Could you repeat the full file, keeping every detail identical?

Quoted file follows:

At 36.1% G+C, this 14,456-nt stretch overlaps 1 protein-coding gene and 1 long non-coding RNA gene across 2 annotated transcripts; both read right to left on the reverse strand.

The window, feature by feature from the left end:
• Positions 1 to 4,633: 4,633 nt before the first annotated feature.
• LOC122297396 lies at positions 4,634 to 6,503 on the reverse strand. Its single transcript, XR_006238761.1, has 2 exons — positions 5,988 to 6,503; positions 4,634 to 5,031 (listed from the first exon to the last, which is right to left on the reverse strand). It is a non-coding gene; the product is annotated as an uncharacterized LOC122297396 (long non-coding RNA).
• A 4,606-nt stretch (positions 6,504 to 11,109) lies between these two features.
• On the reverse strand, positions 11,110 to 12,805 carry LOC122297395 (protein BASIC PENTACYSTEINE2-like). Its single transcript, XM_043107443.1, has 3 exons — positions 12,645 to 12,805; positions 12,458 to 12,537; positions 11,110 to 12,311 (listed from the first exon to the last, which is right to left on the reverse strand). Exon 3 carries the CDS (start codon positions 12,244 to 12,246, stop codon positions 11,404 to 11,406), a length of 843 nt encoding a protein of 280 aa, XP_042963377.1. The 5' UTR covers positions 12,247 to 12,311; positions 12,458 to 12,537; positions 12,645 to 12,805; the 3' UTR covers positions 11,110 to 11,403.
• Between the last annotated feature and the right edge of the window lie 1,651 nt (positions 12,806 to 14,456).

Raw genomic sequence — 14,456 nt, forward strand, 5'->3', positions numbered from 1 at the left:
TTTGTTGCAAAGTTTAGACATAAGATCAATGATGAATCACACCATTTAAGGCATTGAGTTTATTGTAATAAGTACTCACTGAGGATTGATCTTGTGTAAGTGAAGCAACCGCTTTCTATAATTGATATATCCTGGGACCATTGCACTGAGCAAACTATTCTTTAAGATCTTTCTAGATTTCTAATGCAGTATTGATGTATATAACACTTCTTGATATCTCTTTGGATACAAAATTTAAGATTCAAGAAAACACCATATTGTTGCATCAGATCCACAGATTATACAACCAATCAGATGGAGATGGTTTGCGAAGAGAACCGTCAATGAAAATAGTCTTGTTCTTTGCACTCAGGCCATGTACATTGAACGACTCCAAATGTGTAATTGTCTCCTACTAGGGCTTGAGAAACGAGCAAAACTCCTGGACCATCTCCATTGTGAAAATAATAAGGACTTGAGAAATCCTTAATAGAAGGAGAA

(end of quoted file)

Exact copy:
At 36.1% G+C, this 14,456-nt stretch overlaps 1 protein-coding gene and 1 long non-coding RNA gene across 2 annotated transcripts; both read right to left on the reverse strand.

The window, feature by feature from the left end:
• Positions 1 to 4,633: 4,633 nt before the first annotated feature.
• LOC122297396 lies at positions 4,634 to 6,503 on the reverse strand. Its single transcript, XR_006238761.1, has 2 exons — positions 5,988 to 6,503; positions 4,634 to 5,031 (listed from the first exon to the last, which is right to left on the reverse strand). It is a non-coding gene; the product is annotated as an uncharacterized LOC122297396 (long non-coding RNA).
• A 4,606-nt stretch (positions 6,504 to 11,109) lies between these two features.
• On the reverse strand, positions 11,110 to 12,805 carry LOC122297395 (protein BASIC PENTACYSTEINE2-like). Its single transcript, XM_043107443.1, has 3 exons — positions 12,645 to 12,805; positions 12,458 to 12,537; positions 11,110 to 12,311 (listed from the first exon to the last, which is right to left on the reverse strand). Exon 3 carries the CDS (start codon positions 12,244 to 12,246, stop codon positions 11,404 to 11,406), a length of 843 nt encoding a protein of 280 aa, XP_042963377.1. The 5' UTR covers positions 12,247 to 12,311; positions 12,458 to 12,537; positions 12,645 to 12,805; the 3' UTR covers positions 11,110 to 11,403.
• Between the last annotated feature and the right edge of the window lie 1,651 nt (positions 12,806 to 14,456).

Raw genomic sequence — 14,456 nt, forward strand, 5'->3', positions numbered from 1 at the left:
TTTGTTGCAAAGTTTAGACATAAGATCAATGATGAATCACACCATTTAAGGCATTGAGTTTATTGTAATAAGTACTCACTGAGGATTGATCTTGTGTAAGTGAAGCAACCGCTTTCTATAATTGATATATCCTGGGACCATTGCACTGAGCAAACTATTCTTTAAGATCTTTCTAGATTTCTAATGCAGTATTGATGTATATAACACTTCTTGATATCTCTTTGGATACAAAATTTAAGATTCAAGAAAACACCATATTGTTGCATCAGATCCACAGATTATACAACCAATCAGATGGAGATGGTTTGCGAAGAGAACCGTCAATGAAAATAGTCTTGTTCTTTGCACTCAGGCCATGTACATTGAACGACTCCAAATGTGTAATTGTCTCCTACTAGGGCTTGAGAAACGAGCAAAACTCCTGGACCATCTCCATTGTGAAAATAATAAGGACTTGAGAAATCCTTAATAGAAGGAGAA